Atticus Finch at 50

My favorite book — To Kill A Mockingbird — was published 50 years ago today.

I admit, I saw the film before I read the book way back when. But this worked out well. I didn’t mind having the film characters in my head while I read, and the book just expanded a world and a story with which I’d already fallen in love.

For anyone not familiar with the work, it is a multilayered story of growing up in a small southern town, told from the point of view of Scout, the headstrong young daughter of widowed lawyer Atticus Finch, who must defend a black man unjustly accused of raping a white woman. The layers author Harper Lee deftly weaves through the book touch on loneliness, poverty, race relations and parenting.

Atticus has a quiet strength of character. He imparts wisdom to his children without preaching. He listens to them and takes the time to thoughtfully answer their questions. He guides them with a firm hand, but never with anger.

He’s also a humble man. After Atticus shoots a rabid dog on their street, his children are surprised to learn from the sheriff that their father is one of the best shots in the county. He’s also fine with accepting whatever compensation his clients are able to afford for his services, even sacks of hickory nuts, all the while being sensitive to the client’s dignity.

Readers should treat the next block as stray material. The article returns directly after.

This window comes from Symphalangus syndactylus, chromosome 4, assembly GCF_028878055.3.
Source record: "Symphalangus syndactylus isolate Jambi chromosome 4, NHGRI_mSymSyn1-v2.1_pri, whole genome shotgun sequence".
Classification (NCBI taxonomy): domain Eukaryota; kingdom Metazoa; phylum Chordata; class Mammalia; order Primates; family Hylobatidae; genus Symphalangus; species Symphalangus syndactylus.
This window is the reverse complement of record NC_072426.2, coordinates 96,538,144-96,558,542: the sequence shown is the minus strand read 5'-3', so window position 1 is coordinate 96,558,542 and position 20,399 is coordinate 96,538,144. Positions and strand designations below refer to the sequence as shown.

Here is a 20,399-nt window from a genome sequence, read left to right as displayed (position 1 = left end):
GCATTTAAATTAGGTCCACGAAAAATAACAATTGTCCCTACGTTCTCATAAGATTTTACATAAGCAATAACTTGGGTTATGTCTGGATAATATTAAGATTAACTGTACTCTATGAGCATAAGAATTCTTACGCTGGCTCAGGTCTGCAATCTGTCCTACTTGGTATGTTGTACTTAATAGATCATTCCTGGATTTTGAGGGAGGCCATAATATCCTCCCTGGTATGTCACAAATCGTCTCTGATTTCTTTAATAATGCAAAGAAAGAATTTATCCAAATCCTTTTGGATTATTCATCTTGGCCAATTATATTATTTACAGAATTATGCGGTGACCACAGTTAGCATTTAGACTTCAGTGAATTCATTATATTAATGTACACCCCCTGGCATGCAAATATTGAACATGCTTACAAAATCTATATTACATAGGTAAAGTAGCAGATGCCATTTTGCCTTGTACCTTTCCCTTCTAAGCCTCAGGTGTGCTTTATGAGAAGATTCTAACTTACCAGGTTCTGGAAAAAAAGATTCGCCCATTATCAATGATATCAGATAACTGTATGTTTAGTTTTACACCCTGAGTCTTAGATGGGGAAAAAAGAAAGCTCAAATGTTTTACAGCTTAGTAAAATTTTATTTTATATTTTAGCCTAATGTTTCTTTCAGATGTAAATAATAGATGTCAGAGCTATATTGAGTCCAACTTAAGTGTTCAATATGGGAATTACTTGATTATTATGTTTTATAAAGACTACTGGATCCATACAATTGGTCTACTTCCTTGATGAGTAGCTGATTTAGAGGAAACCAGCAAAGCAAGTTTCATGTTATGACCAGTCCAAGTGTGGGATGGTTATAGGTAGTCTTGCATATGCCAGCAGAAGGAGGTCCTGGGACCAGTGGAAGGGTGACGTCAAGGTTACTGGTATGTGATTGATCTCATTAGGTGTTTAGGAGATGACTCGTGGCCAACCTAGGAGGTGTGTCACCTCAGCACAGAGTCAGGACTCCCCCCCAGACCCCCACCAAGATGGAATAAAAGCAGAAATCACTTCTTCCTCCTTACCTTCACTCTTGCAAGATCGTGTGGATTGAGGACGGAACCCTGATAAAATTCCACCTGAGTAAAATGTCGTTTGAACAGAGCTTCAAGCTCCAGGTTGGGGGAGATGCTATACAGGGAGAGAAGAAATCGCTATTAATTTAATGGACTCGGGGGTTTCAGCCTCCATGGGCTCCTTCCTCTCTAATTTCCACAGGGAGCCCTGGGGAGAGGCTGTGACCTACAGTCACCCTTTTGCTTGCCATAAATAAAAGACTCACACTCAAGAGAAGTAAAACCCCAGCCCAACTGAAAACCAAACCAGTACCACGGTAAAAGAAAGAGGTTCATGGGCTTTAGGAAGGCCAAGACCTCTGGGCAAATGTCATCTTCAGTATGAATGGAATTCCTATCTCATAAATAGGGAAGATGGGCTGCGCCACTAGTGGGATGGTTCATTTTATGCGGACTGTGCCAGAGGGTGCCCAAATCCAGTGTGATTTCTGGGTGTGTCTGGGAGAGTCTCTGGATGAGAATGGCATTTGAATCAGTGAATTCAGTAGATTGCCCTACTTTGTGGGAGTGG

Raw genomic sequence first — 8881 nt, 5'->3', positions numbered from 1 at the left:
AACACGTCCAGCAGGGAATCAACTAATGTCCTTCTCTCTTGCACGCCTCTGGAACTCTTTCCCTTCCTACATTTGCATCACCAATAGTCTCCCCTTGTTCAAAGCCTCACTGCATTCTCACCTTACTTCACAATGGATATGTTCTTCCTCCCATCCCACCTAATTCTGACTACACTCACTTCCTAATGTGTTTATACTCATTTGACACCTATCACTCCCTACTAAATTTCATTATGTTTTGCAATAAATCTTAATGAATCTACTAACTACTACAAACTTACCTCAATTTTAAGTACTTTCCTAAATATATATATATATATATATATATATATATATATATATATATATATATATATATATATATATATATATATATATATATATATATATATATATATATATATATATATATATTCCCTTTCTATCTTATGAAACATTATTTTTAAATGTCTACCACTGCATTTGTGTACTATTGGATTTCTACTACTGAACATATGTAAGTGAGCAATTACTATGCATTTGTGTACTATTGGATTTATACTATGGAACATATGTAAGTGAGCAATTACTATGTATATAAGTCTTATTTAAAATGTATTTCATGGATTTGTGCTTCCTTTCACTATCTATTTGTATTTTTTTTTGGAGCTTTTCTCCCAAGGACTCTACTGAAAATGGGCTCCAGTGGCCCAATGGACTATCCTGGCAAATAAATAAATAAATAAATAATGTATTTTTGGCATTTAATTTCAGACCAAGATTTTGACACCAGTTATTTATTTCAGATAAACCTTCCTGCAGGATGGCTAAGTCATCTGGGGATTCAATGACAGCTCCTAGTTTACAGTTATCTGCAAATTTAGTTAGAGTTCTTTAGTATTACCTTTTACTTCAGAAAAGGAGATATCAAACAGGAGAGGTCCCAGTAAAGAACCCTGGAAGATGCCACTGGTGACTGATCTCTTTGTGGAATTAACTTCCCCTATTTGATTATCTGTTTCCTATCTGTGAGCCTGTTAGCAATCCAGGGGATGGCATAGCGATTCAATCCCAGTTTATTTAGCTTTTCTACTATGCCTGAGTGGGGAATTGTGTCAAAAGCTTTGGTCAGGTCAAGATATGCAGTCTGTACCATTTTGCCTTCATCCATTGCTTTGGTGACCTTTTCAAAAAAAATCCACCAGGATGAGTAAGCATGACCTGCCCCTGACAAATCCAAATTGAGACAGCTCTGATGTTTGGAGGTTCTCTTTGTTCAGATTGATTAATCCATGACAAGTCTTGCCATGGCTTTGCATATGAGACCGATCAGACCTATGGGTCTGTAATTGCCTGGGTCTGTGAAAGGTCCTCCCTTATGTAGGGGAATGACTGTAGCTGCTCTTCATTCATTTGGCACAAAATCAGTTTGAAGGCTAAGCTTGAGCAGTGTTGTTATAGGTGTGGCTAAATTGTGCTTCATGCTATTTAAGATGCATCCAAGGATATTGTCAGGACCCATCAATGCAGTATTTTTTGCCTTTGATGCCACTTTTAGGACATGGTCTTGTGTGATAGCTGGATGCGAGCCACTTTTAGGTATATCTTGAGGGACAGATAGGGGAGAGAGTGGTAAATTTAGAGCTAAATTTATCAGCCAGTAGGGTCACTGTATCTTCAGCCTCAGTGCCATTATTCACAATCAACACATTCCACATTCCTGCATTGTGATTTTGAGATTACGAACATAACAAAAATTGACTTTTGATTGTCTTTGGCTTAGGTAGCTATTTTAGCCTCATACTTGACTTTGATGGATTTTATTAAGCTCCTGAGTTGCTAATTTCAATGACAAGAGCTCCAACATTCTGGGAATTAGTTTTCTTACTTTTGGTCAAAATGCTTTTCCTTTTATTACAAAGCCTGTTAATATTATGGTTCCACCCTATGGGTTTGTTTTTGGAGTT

And he stands up for what he believes, even if it means risking his life and reputation. When he explains to Scout that he must defend Tom Robinson against the rape charge else he couldn’t hold his head up in town, you also know that he means he could never hold his head up in front of his children if he did not act on his convictions.

I’ve never encountered a stronger, gentler, more centered soul in literature.

Atticus Finch — especially as portrayed in the film version by Gregory Peck — is still a role model for fathers everywhere.

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